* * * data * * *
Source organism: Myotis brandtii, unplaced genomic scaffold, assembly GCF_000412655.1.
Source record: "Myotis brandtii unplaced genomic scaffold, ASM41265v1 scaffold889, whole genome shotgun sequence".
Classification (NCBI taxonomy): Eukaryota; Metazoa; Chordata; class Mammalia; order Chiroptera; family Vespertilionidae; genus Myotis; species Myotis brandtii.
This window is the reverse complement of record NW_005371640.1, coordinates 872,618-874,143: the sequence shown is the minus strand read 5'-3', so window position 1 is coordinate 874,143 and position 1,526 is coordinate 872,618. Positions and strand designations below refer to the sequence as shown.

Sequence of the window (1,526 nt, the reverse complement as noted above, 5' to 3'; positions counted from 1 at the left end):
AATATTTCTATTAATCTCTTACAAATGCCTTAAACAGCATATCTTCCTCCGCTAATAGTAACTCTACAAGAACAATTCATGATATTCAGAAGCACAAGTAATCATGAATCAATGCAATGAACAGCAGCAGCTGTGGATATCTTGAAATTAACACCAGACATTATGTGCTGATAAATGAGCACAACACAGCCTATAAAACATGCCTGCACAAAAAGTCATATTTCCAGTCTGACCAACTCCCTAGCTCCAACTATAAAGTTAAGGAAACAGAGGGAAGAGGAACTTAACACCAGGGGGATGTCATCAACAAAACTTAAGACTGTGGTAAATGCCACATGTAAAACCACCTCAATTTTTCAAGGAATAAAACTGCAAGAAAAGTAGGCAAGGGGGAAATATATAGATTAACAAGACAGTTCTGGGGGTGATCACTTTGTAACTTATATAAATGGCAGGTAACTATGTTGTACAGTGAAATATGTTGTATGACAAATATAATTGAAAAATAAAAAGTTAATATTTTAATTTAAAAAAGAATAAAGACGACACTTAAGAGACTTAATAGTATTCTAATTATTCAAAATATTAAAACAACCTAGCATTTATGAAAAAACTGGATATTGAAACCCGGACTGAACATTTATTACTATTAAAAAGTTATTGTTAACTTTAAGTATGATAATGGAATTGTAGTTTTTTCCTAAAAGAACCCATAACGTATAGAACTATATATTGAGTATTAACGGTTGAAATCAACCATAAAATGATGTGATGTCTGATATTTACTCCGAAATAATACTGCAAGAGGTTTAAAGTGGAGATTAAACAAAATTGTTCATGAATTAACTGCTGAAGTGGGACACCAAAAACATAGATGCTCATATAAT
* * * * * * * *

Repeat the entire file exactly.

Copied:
Source organism: Myotis brandtii, unplaced genomic scaffold, assembly GCF_000412655.1.
Source record: "Myotis brandtii unplaced genomic scaffold, ASM41265v1 scaffold889, whole genome shotgun sequence".
Classification (NCBI taxonomy): Eukaryota; Metazoa; Chordata; class Mammalia; order Chiroptera; family Vespertilionidae; genus Myotis; species Myotis brandtii.
This window is the reverse complement of record NW_005371640.1, coordinates 872,618-874,143: the sequence shown is the minus strand read 5'-3', so window position 1 is coordinate 874,143 and position 1,526 is coordinate 872,618. Positions and strand designations below refer to the sequence as shown.

Sequence of the window (1,526 nt, the reverse complement as noted above, 5' to 3'; positions counted from 1 at the left end):
AATATTTCTATTAATCTCTTACAAATGCCTTAAACAGCATATCTTCCTCCGCTAATAGTAACTCTACAAGAACAATTCATGATATTCAGAAGCACAAGTAATCATGAATCAATGCAATGAACAGCAGCAGCTGTGGATATCTTGAAATTAACACCAGACATTATGTGCTGATAAATGAGCACAACACAGCCTATAAAACATGCCTGCACAAAAAGTCATATTTCCAGTCTGACCAACTCCCTAGCTCCAACTATAAAGTTAAGGAAACAGAGGGAAGAGGAACTTAACACCAGGGGGATGTCATCAACAAAACTTAAGACTGTGGTAAATGCCACATGTAAAACCACCTCAATTTTTCAAGGAATAAAACTGCAAGAAAAGTAGGCAAGGGGGAAATATATAGATTAACAAGACAGTTCTGGGGGTGATCACTTTGTAACTTATATAAATGGCAGGTAACTATGTTGTACAGTGAAATATGTTGTATGACAAATATAATTGAAAAATAAAAAGTTAATATTTTAATTTAAAAAAGAATAAAGACGACACTTAAGAGACTTAATAGTATTCTAATTATTCAAAATATTAAAACAACCTAGCATTTATGAAAAAACTGGATATTGAAACCCGGACTGAACATTTATTACTATTAAAAAGTTATTGTTAACTTTAAGTATGATAATGGAATTGTAGTTTTTTCCTAAAAGAACCCATAACGTATAGAACTATATATTGAGTATTAACGGTTGAAATCAACCATAAAATGATGTGATGTCTGATATTTACTCCGAAATAATACTGCAAGAGGTTTAAAGTGGAGATTAAACAAAATTGTTCATGAATTAACTGCTGAAGTGGGACACCAAAAACATAGATGCTCATATAAT